7 Ways to Treat Insomnia

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 7 Ways to Treat Insomnia

By Cheryl Steinberg

Everyone experiences  a bad night’s sleep from sleep from time to time, you know, those nights when you lie awake for hours trying desperately to go to sleep but can’t. And then you start worrying about how little sleep you’ll get if you fall asleep now or…now; and how awful you’re going to feel tomorrow.

In fact, one-third of the world’s population experience short-term sleeping difficulties. These usually last only a few weeks. But for an unlucky few, these sleep disturbances may last a lot longer and lead to a diagnosis of insomnia.

Insomnia is described as a person’s inability to fall asleep, stay asleep, and/or else wakes up too early at least three times a week for at least three months.

Insomniacs experience persistent tiredness, low energy and difficulties with concentration, attention and memory. They may feel down, stressed or anxious, not only about getting a good night’s sleep but about their ability to do their daily activities.

How Do You Treat Insomnia?

If you are experiencing insomnia, a visit to your doctor might only result in getting a prescription for sleeping pills. But sleeping medications are just a Band-Aid, only providing short-term relief. Furthermore, they can be harmful and are often times highly addictive. For people in recovery from drugs, medications like Ambien are risky.

The good news is that there are other ways to treat insomnia, without the use of these powerful medications. Successful treatment of insomnia requires creating new, healthy sleep habits.

Here are 7 ways to treat insomnia.

#1. Establish a relaxing bedtime routine

Maybe it’s drinking warm milk or a hot cup of tea, or maybe a hot shower and some yoga. Get in the habit of doing things that help you relax and get in sleep mode.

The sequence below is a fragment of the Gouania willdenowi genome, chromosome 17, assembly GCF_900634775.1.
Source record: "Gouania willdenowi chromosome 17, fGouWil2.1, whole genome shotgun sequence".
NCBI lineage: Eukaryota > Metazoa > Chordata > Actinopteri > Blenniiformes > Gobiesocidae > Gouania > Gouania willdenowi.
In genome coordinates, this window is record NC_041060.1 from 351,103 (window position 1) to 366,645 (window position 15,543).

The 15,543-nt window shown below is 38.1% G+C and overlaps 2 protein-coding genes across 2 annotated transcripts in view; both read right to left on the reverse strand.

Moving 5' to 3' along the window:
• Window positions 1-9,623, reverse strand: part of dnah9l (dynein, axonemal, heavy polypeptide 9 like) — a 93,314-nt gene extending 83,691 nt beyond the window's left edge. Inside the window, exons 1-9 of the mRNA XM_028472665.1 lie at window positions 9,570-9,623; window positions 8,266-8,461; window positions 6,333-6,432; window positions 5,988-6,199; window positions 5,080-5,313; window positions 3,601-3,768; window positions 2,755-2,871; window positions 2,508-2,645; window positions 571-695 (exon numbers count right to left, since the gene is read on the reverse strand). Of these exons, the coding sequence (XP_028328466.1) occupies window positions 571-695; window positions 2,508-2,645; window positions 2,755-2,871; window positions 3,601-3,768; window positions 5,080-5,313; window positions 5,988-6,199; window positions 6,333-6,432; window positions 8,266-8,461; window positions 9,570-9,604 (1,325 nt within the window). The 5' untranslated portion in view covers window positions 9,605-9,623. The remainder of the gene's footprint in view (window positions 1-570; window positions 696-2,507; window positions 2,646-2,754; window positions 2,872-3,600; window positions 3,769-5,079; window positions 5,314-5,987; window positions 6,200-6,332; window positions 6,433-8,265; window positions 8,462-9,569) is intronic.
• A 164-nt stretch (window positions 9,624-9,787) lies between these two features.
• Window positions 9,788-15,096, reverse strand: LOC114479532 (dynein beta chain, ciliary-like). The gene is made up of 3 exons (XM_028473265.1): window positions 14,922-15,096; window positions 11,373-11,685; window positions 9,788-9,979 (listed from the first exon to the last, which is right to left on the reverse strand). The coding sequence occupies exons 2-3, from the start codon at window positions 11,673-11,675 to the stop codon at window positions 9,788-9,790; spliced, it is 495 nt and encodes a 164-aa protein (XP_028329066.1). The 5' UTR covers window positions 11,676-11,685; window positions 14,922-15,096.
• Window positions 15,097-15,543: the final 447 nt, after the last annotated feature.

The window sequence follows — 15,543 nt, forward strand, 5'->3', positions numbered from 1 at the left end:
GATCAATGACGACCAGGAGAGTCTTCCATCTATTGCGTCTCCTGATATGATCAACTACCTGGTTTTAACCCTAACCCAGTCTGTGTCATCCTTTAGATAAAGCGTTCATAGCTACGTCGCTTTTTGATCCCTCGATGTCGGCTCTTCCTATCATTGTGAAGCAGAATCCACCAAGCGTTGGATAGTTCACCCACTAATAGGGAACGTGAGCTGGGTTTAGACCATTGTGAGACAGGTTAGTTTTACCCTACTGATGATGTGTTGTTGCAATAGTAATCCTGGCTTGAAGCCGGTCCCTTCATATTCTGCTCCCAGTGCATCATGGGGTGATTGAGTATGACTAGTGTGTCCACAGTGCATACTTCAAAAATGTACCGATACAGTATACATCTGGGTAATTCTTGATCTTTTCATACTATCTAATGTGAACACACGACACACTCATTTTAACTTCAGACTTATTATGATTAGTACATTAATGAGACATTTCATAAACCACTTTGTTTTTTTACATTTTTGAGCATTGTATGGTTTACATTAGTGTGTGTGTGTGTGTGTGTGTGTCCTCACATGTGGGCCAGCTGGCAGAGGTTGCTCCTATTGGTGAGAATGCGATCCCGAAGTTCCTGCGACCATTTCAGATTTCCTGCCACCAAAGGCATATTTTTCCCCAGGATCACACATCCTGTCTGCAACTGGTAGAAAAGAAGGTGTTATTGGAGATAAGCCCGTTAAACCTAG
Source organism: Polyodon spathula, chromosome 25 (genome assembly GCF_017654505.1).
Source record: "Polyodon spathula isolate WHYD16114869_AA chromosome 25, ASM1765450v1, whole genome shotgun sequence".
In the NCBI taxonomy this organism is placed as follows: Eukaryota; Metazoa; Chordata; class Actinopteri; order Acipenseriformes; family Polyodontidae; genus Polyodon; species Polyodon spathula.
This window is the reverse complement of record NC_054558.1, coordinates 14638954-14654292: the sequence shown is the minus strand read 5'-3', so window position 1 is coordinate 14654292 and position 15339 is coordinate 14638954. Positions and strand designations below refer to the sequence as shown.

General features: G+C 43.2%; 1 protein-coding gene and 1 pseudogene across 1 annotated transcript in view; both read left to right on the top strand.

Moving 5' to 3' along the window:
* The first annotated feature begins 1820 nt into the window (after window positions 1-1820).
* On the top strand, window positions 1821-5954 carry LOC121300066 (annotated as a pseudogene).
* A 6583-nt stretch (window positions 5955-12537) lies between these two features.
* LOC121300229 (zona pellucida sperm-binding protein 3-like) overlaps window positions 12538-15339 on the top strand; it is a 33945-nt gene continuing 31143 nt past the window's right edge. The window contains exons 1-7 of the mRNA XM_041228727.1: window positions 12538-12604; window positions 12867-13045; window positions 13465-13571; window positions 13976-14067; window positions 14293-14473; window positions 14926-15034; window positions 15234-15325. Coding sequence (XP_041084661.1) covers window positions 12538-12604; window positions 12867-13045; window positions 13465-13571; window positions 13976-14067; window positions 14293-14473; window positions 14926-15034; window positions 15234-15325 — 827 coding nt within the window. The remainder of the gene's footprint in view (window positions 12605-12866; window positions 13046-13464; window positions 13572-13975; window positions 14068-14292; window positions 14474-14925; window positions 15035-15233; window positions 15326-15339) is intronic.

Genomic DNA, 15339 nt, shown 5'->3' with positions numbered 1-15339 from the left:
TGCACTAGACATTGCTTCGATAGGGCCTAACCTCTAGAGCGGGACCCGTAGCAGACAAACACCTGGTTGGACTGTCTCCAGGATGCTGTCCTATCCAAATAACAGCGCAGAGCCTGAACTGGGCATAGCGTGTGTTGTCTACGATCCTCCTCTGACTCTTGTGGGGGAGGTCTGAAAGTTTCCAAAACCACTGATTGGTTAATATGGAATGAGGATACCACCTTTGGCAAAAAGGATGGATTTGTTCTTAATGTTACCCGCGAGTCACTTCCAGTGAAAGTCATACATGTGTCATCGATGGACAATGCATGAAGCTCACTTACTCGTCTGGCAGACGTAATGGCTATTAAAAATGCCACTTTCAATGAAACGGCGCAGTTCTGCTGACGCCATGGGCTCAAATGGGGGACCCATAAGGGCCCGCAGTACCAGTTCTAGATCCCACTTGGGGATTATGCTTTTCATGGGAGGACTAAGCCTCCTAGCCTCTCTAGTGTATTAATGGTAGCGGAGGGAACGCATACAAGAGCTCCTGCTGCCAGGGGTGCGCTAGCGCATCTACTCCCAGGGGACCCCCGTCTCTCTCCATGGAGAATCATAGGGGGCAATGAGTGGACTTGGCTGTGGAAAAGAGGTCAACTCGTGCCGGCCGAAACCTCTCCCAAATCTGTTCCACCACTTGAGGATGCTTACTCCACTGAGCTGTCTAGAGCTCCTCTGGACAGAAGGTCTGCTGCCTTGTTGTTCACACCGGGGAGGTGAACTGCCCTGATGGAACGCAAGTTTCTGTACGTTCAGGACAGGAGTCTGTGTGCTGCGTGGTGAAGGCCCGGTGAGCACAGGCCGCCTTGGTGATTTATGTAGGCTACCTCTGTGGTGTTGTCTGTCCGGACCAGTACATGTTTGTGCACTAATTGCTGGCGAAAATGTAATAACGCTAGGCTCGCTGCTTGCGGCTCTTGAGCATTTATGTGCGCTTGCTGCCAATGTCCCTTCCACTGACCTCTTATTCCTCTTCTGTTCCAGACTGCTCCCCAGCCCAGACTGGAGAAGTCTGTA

#2. Limit the use of smart devices before bed

Also, using your smart phone or tablet before bed can interrupt your circadian rhythms, which regulate your sleep cycle. Smart phones and even flat screen televisions emit blue light, which is basically translated as daylight by your body, thus your body thinks it’s time to stay up even though it’s now one in the morning and you’re trying to fall asleep.

#3. Keep work and sleep spaces separate

And refrain from using these devices in bed. If you mix your work space with your sleep space, that is, using your bed for both, when you try to fall asleep, your body gets mixed signals about what it’s supposed to be doing: working or sleeping.

#4. Don’t fight your insomnia

If you can’t sleep, don’t stay in bed, tossing and turning and getting more frustrated. Instead, get up and do a relaxing activity, such as reading a book. Go back to bed only when you feel sleepy again.

#5. Web-based treatment

Another credible alternative is web-based treatment. Research from Japan to America shows that, for some people, online insomnia treatment modules may be as effective as visiting a health professional in person. Online programs can help you to practice good sleep hygiene habits, change unhelpful sleeping patterns and reduce the worry that can contribute to insomnia, helping you to get a better night’s sleep.

#6. Exercise regularly

Regular exercise has a bunch of health benefits – too many to name here. But, when it comes to insomnia, getting into a regular exercise routine can help. Besides getting your body to work at its optimum level, it also basically tires you out come evening time.

#7. Talk to your therapist

If you’re still having trouble despite trying all of the things mentioned above, then consider talking to a therapist. Cognitive Behavioral Therapy (CBT) has been found to reduce sleeping difficulties by 50% on average, and reduces insomnia symptoms to a level where they are no longer considered clinically severe.

The way CBT works is that it re-trains people to view the bedroom as a place of sleeping instead of a place where they lie awake tossing and turning and worrying about not sleeping. CBT also helps people change their lifestyle and sleeping environment, learn relaxation skills and challenge the unhelpful worries and beliefs that contribute to insomnia.

Got a lot on your mind? Have become physically dependent on drugs, even sleeping pills, and are still suffering from insomnia. It’s hard falling asleep with the weight of the world on your shoulders. Once you admit that there’s a problem for which you need help, the rest is easy. Call toll-free 1-800-951-6135 to speak with an Addiction Specialist today.